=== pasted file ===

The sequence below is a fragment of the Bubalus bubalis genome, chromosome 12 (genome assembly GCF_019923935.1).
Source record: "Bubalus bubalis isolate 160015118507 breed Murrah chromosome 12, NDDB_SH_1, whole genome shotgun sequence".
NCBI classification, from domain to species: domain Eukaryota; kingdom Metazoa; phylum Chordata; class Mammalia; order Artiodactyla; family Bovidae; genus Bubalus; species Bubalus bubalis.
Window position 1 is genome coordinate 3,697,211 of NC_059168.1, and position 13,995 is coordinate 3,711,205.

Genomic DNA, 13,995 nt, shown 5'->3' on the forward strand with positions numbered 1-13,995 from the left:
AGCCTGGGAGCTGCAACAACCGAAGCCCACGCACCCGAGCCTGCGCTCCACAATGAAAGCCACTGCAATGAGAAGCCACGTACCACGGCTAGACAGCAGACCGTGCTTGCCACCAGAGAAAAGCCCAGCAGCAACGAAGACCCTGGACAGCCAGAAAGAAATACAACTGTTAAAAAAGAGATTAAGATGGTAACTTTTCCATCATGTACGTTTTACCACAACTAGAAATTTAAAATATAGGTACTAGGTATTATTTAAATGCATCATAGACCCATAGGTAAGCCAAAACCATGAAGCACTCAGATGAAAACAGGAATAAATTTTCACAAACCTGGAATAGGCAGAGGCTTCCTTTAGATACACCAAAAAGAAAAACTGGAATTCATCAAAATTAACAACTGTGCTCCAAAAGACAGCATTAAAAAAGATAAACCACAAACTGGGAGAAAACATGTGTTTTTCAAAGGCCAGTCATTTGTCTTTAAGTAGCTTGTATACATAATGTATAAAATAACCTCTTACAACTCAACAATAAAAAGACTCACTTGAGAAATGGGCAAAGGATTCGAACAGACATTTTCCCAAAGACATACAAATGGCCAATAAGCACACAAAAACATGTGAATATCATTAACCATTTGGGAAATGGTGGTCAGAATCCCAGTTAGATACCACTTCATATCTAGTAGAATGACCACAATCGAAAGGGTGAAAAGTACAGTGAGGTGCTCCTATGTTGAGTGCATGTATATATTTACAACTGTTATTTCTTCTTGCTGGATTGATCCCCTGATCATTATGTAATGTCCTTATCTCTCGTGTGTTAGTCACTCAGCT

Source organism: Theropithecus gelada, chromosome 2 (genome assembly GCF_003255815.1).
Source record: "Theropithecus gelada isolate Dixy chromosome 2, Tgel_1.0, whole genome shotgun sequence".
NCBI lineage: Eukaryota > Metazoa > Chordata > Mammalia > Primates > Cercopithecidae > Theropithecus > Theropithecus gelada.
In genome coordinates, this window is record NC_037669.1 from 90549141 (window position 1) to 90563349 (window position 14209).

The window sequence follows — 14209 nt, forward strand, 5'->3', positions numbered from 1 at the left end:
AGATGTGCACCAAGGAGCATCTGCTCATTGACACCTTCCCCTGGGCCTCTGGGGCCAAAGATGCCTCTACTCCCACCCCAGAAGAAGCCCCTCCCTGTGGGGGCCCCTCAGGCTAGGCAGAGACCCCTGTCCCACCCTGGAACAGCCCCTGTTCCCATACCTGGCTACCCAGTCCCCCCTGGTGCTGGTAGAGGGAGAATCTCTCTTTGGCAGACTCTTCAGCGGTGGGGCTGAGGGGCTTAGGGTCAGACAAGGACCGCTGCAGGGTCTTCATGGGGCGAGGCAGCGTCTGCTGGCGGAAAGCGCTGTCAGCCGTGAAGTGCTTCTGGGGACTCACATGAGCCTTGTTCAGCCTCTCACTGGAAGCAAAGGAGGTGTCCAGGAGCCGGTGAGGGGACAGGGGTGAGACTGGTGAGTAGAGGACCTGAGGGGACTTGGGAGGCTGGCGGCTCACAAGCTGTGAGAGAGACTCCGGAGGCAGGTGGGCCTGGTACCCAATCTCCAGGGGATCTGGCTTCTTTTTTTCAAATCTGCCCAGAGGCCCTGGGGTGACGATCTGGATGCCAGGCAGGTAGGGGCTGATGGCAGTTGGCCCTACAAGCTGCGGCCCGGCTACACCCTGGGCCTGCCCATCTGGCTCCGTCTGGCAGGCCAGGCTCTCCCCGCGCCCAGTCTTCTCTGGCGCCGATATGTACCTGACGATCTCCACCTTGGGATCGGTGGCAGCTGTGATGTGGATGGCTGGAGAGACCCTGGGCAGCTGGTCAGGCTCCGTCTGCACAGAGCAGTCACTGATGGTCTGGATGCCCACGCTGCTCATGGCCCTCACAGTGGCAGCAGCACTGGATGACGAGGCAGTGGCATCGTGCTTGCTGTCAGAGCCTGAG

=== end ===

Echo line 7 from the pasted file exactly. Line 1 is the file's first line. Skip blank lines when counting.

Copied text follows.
Source organism: Theropithecus gelada, chromosome 2 (genome assembly GCF_003255815.1).